Commiserating that while it was the worst, perhaps it could be the best. Fresh starts for broken hearts. Plenty of fish in the sea. The usual clichéd sayings people use to try and make themselves feel less horrible. When she could no longer take it, she excused herself, leaving her friend to piece it all back together enough to survive the night.
She needed a drink. Stopping off at the C.C. Club, she ordered a Manhattan. The clock strolled past ten pm. Not quite late, but a shade past early. One drink and then she felt she would be fortified against what was coming. The red from her drink held her gaze, the bitters tinting the bourbon to a lovely shade.
Drinking quickly, but without forcing it down. The amount of time she felt she could spend amongst people was growing to be less and less. And yet, the time spent alone in the dark could be even worse…empty glass on the bar top, she tugged her coat tightly around her, straightened her hat, and walked out to Lyndale.
Somewhat hurried, she bumped into a crowd in front of the door. Art school kids trying to look incredibly interesting, and failing. Various ridiculous haircuts, shades of colors, and in one case, far too many piercings in one eyebrow, they looked like they were dressed for a play. She sniffed and walked through them.
Underneath her coat, she wore nothing. Gazing at herself in the mirror, seeing herself for how she was in that moment. The blood had dried somewhat, although still sticky-shiny enough to get everywhere if she was not careful. Slowly, it dripped down her arm. Satisfied with herself, she allowed a moment to feel proud.
Naked, she sat on the toilet, removed her shoes, and rolled down her stockings. Piling the clothing on the floor, she turned the shower on. It was going to feel so good.
On the Light rail, bumping along towards home, she relaxed for a moment. The warmth from the whiskey was sitting in her belly. She allowed that she would probably sleep well tonight, the first time in a while. She closed her eyes briefly.
Announcing its stop, the train slowed down. The pneumatic hiss of the doors opening was no disturbance to her. She didn’t sleep but withdrew into herself. Recharging her batteries for the final assault towards her abode. Three more times the train slowed, hissed, and started.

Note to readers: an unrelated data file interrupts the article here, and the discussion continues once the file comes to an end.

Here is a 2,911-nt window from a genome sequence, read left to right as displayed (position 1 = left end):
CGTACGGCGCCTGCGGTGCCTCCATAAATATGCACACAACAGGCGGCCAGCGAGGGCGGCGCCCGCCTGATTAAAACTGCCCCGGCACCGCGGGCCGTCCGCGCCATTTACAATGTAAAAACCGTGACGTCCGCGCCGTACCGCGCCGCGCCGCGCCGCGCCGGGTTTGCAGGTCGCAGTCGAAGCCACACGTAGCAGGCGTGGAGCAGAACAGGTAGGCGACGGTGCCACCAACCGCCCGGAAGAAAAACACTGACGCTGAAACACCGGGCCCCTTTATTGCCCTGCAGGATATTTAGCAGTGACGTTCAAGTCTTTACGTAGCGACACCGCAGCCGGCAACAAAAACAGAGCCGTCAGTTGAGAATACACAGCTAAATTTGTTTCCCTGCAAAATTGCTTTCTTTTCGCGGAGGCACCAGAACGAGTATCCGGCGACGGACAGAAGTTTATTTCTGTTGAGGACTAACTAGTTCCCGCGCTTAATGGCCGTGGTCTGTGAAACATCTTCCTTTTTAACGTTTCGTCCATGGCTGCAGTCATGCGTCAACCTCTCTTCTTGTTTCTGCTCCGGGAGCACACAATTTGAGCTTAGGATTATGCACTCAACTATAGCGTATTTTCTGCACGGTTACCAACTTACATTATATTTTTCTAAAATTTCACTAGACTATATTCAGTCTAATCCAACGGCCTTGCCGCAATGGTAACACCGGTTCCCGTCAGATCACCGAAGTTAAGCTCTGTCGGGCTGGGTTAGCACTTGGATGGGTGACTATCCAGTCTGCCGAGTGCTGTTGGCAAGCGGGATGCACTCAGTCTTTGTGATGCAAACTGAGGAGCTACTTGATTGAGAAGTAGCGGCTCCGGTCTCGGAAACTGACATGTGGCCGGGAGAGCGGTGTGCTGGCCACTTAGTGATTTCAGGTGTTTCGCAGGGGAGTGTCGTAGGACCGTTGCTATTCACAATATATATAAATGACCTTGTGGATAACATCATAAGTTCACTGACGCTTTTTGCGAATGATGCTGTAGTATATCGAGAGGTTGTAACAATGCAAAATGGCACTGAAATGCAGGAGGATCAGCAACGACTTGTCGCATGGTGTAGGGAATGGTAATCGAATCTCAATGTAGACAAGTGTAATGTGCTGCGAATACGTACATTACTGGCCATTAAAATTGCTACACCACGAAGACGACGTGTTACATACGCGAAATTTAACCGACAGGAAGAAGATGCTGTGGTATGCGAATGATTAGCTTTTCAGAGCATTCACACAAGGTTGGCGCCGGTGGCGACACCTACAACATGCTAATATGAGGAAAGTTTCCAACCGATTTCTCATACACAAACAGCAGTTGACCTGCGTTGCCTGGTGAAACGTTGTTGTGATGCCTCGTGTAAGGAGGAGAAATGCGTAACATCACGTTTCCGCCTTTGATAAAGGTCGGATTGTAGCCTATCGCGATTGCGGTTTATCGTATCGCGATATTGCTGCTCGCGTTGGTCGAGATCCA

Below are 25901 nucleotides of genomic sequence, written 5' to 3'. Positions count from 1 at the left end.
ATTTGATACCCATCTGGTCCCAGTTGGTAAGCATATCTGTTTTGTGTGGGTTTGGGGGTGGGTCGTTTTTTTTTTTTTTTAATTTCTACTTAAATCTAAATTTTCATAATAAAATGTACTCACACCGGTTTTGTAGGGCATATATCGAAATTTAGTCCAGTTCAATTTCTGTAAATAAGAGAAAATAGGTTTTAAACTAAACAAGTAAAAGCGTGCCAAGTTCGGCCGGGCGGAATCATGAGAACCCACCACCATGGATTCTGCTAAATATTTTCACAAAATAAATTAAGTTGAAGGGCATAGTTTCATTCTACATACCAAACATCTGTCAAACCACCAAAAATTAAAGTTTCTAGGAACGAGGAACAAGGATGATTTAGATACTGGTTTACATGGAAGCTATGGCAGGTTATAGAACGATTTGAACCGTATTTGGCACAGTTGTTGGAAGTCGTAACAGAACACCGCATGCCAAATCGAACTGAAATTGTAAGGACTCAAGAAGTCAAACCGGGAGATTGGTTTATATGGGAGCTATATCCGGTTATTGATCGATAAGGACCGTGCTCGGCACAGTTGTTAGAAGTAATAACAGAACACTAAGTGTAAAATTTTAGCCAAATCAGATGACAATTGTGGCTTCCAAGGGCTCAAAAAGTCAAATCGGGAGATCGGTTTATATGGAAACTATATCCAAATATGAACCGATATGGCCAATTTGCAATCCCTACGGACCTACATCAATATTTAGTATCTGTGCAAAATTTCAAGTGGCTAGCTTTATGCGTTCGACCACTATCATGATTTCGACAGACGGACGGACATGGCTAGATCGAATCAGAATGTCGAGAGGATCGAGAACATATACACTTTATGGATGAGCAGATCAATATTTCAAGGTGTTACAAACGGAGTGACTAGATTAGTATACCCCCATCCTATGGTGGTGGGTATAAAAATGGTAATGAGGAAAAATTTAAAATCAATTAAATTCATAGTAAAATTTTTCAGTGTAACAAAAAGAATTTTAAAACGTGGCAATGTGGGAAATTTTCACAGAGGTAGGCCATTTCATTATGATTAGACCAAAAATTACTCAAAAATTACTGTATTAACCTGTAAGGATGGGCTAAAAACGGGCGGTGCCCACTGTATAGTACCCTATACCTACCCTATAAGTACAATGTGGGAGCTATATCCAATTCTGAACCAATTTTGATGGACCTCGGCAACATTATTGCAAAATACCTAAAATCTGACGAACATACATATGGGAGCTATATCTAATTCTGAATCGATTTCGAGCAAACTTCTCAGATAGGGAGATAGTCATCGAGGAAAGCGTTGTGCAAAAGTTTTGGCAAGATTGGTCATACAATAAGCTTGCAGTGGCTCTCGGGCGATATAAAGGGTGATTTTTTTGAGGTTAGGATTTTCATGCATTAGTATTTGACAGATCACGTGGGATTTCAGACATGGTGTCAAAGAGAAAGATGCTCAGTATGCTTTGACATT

On the final deceleration, she opened her eyes. Catty-corner from her sat three thirty-something women. Dressed up in what passed for business casual, pantsuits and skirts that would not look out of place in a house of ill repute. Two of the women were engaged in conversation, but the third caught her eye and sneered. Thin and blond, they all looked like replicants. So similar it would be hard to say they weren’t all sisters.
Getting up and heading towards the door, she passed the three. The rude one muttered something under her breath. She wasn’t paying attention. In her experience, groups of girls like that only succeeded in living by tearing down those they were fearful of; those who had seen what was offered and rejected it all in place of going their own way.
Luxuriating in the shower, she made sure the blood was all down the drain. Toweling herself off, she paused briefly to spray a bleach-vinegar solution into the shower to clean and disinfect it. Finished, she bent down and pulled the knife from her coat.
Wiping it clean, she gazed at it. Awed by what it was capable of doing in her hands.
Into the living room, she opened the trunk that doubled as a coffee table. Placing the knife in its home reverently, she let the towel slip from her body. She lit some candles as she sat on the edge of the trunk.
Rubbing herself all over, she allowed the built-up ecstasy of what had transpired to wash over her.
Finally, she lay down, joyful. At the end of the night, it had been a good day. She felt a tingle of excitement for tomorrow. Quietly, she sang, “If I get murdered in the city, don’t go revengin’ in my name…”